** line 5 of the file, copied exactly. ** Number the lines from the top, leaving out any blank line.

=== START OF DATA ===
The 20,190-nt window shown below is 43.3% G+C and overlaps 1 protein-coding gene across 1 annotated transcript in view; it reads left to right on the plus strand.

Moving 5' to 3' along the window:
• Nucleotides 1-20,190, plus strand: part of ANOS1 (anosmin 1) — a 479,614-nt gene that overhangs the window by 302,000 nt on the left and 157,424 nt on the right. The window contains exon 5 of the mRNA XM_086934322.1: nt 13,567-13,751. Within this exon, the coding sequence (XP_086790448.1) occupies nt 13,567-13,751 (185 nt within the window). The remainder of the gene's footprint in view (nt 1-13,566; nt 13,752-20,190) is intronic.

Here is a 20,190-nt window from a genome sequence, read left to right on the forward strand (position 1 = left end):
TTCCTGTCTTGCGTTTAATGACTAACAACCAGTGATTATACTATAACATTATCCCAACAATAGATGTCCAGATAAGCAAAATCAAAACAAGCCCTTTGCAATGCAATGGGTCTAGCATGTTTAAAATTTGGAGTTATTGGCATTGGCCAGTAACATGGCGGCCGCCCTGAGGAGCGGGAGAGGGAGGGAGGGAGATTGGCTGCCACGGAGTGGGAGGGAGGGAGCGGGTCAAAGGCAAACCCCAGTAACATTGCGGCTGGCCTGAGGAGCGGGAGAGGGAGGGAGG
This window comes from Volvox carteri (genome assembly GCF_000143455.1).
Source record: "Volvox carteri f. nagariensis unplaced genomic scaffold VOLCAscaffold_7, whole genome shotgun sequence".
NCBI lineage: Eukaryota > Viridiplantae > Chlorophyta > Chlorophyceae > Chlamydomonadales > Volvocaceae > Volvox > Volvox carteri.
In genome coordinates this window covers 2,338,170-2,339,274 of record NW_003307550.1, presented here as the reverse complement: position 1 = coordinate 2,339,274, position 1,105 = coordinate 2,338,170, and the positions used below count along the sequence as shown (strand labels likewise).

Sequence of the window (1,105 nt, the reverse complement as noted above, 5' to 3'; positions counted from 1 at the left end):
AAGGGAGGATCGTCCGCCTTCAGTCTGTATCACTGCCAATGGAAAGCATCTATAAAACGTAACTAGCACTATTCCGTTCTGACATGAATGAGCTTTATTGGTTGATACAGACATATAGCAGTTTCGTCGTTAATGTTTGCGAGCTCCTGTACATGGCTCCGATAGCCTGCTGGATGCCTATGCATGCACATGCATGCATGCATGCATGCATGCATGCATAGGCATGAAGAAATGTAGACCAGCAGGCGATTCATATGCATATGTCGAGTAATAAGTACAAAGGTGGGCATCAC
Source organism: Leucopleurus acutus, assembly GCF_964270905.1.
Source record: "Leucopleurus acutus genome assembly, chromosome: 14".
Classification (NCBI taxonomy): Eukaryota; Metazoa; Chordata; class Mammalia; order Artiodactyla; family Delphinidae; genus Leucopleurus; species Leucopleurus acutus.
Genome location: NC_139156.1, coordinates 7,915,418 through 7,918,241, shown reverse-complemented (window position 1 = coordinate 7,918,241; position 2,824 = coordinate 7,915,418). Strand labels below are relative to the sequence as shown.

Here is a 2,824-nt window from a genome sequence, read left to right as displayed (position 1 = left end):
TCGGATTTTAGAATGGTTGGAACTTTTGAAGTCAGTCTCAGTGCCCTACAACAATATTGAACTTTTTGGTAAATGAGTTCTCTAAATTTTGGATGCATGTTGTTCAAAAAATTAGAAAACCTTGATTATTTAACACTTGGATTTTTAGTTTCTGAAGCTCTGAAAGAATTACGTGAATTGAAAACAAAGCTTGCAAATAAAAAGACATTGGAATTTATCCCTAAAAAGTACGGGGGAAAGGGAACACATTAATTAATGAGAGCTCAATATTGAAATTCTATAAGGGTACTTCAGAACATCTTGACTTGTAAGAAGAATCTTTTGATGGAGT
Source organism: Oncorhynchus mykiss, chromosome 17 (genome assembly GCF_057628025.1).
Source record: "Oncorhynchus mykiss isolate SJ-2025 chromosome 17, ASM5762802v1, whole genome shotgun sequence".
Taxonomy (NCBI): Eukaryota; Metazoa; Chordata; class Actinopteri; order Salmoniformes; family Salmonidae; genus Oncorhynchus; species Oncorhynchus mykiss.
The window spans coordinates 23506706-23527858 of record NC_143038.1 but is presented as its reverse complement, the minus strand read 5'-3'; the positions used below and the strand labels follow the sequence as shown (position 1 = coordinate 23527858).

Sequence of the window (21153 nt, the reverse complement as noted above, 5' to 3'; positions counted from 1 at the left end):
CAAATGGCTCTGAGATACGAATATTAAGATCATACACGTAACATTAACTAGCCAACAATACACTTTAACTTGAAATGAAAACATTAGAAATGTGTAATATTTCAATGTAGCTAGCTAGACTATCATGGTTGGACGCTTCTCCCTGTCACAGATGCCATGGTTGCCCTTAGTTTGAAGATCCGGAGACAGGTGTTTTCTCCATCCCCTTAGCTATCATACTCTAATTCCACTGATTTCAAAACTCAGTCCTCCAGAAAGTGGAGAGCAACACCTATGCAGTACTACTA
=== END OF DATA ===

TTCCTGTCTTGCGTTTAATGACTAACAACCAGTGATTATACTATAACATTATCCCAACAATAGATGTCCAGATAAGCAAAATCAAAACAAGCCCTTTGCAATGCAATGGGTCTAGCATGTTTAAAATTTGGAGTTATTGGCATTGGCCAGTAACATGGCGGCCGCCCTGAGGAGCGGGAGAGGGAGGGAGGGAGATTGGCTGCCACGGAGTGGGAGGGAGGGAGCGGGTCAAAGGCAAACCCCAGTAACATTGCGGCTGGCCTGAGGAGCGGGAGAGGGAGGGAGG